The Atlantic Array Planning Application
The Coastwise committee agreed that, given our objectives and interests, it is appropriate to register as an Interested Party with the Planning Inspectorate for the forthcoming planning investigation.
We recognise that there is a range of opinion within the membership, but we believe that the wording of the representation below covers the views of a majortiy of the membership.
If members disagree with the wording they are clearly free to make their own submission to the Inspectorate.
From Coastwise North Devon - Representation
“Coastwise North Devon is a community group whose main aim is to champion the North Devon marine and coastal environment by promoting knowledge, understanding and enjoyment of its natural and cultural history.
We recognise the need for additional sources of energy generation and that, in order to reduce carbon emissions, renewables including off-shore wind may play a part. Our objections to the proposal are on the grounds that the site proposed is unsuitable because of its environmental importance. The development would result in significant damage to wildlife and be prejudicial to the economic and social interests of local communities.
1. Wildlife & Nature Conservation
We believe the impact upon marine mammals in the ES is understated. Members regularly watch and record good populations of seals and porpoise, as well as visiting dolphins, in Barnstaple Bay and along the coast. Strong mitigation measures are needed to prevent them being forced elsewhere during construction, probably not to return. Important fish species migrate through the Channel. If construction does go ahead, the impact on all mobile marine animals needs to be continuously monitored during construction and remedial action taken where necessary. Measures should include adjustments to the phasing of construction work, the use of animal-friendly turbines and infrastructure, equipment and construction procedures such as gravity -base structures to avoid years of piling noise, and the removal of the installed equipment at the end of life.
The ES acknowledges the impact upon designated water bird species, some of which have been the subject of extensive recent conservation work and now have populations of national and international significance. We regularly see Manx Shearwater in their hundreds feeding and resting off shore. Members report that other birds, many of conservation concern, also use the area, some migrating in large flocks north/south across the Channel. We will support mitigation measures recommended by the relevant NGOs, recognising that even so there will be many casualties.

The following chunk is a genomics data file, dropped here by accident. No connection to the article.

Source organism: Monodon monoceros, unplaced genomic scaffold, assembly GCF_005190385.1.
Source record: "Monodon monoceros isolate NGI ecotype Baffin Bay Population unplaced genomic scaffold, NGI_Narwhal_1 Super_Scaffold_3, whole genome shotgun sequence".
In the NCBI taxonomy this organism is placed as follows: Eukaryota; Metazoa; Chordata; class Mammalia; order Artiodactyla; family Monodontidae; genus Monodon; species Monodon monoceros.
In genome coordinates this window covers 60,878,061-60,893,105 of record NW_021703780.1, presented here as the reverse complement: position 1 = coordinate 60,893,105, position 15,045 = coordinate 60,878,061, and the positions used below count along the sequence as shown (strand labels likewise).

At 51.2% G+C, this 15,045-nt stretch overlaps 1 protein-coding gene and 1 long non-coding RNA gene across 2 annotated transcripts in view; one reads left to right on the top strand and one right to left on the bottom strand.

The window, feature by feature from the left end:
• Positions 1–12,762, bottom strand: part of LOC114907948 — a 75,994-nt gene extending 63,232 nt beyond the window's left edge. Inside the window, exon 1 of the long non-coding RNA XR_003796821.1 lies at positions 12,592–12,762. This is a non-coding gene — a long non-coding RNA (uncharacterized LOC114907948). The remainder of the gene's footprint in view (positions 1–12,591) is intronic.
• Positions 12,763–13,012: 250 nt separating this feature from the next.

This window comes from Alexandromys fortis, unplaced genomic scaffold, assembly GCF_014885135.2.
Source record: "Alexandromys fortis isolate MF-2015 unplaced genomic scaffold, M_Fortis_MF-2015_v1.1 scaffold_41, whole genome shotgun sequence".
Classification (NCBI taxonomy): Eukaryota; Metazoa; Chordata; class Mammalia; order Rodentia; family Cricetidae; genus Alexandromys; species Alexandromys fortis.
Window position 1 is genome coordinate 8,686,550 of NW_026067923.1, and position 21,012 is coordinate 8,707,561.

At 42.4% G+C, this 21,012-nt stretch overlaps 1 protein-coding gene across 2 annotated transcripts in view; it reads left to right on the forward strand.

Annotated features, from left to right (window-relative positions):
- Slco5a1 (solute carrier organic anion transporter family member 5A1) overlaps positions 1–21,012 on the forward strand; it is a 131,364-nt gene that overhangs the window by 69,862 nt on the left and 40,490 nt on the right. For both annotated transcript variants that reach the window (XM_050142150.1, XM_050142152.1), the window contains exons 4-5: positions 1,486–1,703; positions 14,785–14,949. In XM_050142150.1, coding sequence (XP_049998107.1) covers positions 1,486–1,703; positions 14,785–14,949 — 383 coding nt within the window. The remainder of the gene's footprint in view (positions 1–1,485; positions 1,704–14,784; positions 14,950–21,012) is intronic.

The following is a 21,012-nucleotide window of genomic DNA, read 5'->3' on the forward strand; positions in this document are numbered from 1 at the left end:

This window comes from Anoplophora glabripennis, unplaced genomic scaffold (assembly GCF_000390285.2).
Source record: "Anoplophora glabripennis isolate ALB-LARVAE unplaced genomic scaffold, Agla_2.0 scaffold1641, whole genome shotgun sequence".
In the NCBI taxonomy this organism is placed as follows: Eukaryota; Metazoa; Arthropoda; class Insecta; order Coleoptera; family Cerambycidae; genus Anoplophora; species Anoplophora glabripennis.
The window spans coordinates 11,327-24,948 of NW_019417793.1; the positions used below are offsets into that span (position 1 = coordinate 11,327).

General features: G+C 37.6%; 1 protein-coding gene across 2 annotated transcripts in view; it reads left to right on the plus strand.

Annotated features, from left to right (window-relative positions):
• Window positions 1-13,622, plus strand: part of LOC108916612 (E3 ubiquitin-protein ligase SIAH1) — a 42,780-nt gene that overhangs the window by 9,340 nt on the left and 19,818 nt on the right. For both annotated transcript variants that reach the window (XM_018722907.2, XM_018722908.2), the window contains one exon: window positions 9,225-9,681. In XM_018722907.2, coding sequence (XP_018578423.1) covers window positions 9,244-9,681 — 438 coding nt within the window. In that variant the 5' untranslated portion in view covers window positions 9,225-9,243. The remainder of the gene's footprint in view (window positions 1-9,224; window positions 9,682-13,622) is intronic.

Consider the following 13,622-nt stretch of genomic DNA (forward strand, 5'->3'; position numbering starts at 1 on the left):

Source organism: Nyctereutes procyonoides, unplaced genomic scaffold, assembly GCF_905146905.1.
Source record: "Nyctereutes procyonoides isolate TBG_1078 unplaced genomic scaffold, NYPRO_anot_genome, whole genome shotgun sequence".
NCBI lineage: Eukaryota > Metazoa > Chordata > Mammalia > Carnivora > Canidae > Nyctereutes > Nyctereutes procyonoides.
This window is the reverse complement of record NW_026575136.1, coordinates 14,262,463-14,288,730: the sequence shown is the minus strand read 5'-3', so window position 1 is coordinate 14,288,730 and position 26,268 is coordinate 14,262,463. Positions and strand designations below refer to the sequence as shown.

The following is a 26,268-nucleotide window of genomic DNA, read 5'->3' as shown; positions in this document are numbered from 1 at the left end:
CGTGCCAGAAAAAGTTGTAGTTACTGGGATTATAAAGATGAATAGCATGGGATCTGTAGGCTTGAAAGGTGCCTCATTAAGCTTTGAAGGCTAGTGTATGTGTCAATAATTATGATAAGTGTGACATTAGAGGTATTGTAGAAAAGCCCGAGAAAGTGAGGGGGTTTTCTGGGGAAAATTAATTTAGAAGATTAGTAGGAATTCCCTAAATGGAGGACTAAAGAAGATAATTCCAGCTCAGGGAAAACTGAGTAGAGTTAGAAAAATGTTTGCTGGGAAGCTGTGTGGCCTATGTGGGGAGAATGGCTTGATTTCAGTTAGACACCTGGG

Whatever the combination of numbers and size of turbine, the Array will have an overwhelmining visual impact on adjacent coasts for much of the year, and on perceptions of Lundy, a North Devon icon. Opportunities for mitigation are limited but those whose businesses suffer loss as a direct consequence, such as Lundy’s tourism, will need compensation. The horizon with its open sea dominated by Lundy in solitary state, will be lost. The seascape will change and no longer match the traditional expectations of holiday-makers and many who have chosen to live and remain here for the stunning views, with significant economic impact on the main local industry and housing market.
3. Piece-meal development of Bristol Channel
We ask for co-ordinated planning for an area of such environmental importance and energy potential as the Bristol Channel. Without it the cumulative effects on wildlife of serial developments and displacement opportunities are difficult to gauge. The Atlantic Array site is particularly sensitive in terms of landscape/seascape designations. There may well be better site options within the Channel or elsewhere in terms of impact and energy output.”